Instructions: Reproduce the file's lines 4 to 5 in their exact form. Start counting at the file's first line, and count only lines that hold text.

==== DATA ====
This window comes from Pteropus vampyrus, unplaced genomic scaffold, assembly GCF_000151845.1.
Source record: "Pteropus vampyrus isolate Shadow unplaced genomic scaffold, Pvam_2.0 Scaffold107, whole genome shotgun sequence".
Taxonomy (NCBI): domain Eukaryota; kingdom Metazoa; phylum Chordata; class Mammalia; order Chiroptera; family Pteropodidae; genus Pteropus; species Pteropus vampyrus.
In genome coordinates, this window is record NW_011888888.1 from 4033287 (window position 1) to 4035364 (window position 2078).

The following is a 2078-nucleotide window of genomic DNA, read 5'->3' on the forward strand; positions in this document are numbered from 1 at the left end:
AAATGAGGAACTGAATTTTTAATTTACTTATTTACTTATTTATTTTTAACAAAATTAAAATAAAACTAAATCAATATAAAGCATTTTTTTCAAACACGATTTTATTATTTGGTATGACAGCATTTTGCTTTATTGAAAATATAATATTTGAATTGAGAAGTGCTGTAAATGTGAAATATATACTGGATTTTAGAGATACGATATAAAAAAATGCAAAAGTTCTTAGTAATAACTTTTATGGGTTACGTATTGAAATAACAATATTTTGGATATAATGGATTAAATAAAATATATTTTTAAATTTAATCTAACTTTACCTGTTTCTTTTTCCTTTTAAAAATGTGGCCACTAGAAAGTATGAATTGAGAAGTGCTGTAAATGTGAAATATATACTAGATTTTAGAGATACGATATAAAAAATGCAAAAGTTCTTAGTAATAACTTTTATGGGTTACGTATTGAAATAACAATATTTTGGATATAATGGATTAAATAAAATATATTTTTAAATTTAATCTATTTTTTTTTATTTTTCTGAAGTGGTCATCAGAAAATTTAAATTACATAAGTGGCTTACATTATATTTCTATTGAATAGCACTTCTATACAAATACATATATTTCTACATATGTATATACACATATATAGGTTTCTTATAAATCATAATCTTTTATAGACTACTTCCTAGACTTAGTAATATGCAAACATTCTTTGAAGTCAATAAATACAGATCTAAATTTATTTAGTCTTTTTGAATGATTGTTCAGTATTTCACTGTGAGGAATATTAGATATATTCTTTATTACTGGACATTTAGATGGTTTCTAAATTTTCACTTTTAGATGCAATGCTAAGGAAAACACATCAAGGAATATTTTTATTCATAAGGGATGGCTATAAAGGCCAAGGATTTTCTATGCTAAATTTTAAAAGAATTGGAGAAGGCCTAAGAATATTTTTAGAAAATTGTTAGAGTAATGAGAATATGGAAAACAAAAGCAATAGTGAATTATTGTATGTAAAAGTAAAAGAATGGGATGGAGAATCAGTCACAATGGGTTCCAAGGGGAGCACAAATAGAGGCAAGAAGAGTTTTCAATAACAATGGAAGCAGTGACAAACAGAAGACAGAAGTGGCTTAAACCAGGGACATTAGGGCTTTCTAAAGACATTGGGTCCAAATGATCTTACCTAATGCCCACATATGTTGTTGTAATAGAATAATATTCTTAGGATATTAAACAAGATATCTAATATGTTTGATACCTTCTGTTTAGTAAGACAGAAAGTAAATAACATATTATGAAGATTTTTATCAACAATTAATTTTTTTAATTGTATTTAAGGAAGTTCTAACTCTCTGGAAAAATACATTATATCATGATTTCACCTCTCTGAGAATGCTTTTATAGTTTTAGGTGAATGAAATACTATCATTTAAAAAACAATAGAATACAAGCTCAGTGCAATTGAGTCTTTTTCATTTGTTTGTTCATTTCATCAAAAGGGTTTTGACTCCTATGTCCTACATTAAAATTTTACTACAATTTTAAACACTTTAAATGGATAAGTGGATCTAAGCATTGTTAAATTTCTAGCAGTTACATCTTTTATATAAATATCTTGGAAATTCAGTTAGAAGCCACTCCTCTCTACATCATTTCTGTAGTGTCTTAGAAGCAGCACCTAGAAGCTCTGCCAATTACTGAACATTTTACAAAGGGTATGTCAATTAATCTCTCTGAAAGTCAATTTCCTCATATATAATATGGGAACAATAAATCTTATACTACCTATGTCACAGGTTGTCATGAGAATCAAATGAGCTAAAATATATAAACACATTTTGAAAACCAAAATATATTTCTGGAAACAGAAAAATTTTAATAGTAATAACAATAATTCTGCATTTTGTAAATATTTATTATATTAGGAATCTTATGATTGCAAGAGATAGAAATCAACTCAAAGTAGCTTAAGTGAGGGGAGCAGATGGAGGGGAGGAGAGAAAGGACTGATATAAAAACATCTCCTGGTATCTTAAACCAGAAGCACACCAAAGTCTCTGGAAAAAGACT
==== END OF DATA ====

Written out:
In genome coordinates, this window is record NW_011888888.1 from 4033287 (window position 1) to 4035364 (window position 2078).

The following is a 2078-nucleotide window of genomic DNA, read 5'->3' on the forward strand; positions in this document are numbered from 1 at the left end: